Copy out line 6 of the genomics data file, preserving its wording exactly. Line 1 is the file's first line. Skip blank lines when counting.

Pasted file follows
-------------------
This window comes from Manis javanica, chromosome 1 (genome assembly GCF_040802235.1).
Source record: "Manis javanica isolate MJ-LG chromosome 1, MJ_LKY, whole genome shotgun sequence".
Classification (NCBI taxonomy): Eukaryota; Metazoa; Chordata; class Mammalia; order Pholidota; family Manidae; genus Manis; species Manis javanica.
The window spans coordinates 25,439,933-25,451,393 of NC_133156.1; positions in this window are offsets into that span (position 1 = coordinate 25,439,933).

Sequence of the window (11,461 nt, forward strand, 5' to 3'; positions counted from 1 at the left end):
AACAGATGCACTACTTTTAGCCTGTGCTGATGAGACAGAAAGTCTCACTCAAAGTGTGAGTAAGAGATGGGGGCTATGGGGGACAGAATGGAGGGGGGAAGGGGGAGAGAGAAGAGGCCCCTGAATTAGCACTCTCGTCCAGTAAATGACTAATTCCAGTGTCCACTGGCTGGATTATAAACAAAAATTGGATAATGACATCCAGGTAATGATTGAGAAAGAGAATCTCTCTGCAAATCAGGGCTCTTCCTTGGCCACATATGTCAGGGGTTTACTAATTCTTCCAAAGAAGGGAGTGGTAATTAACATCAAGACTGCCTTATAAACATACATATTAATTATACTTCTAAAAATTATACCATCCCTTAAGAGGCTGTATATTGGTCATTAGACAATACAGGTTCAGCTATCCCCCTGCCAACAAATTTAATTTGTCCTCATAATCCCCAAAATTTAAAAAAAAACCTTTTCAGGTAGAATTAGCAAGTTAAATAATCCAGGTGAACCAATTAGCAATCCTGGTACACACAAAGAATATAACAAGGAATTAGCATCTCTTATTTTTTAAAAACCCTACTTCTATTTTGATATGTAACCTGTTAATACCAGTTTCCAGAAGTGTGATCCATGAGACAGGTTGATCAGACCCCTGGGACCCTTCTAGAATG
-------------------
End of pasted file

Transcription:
AACAGATGCACTACTTTTAGCCTGTGCTGATGAGACAGAAAGTCTCACTCAAAGTGTGAGTAAGAGATGGGGGCTATGGGGGACAGAATGGAGGGGGGAAGGGGGAGAGAGAAGAGGCCCCTGAATTAGCACTCTCGTCCAGTAAATGACTAATTCCAGTGTCCACTGGCTGGATTATAAACAAAAATTGGATAATGACATCCAGGTAATGATTGAGAAAGAGAATCTCTCTGCAAATCAGGGCTCTTCCTTGGCCACATATGTCAGGGGTTTACTAATTCTTCCAAAGAAGGGAGTGGTAATTAACATCAAGACTGCCTTATAAACATACATATTAATTATACTTCTAAAAATTATACCATCCCTTAAGAGGCTGTATATTGGTCATTAGACAATACAGGTTCAGCTATCCCCCTGCCAACAAATTTAATTTGTCCTCATAATCCCCAAAATTTAAAAAAAAACCTTTTCAGGTAGAATTAGCAAGTTAAATAATCCAGGTGAACCAATTAGCAATCCTGGTACACACAAAGAATATAACAAGGAATTAGCATCTCTTATTTTTTAAAAACCCTACTTCTATTTTGATATGTAACCTGTTAATACCAGTTTCCAGAAGTGTGATCCATGAGACAGGTTGATCAGACCCCTGGGACCCTTCTAGAATG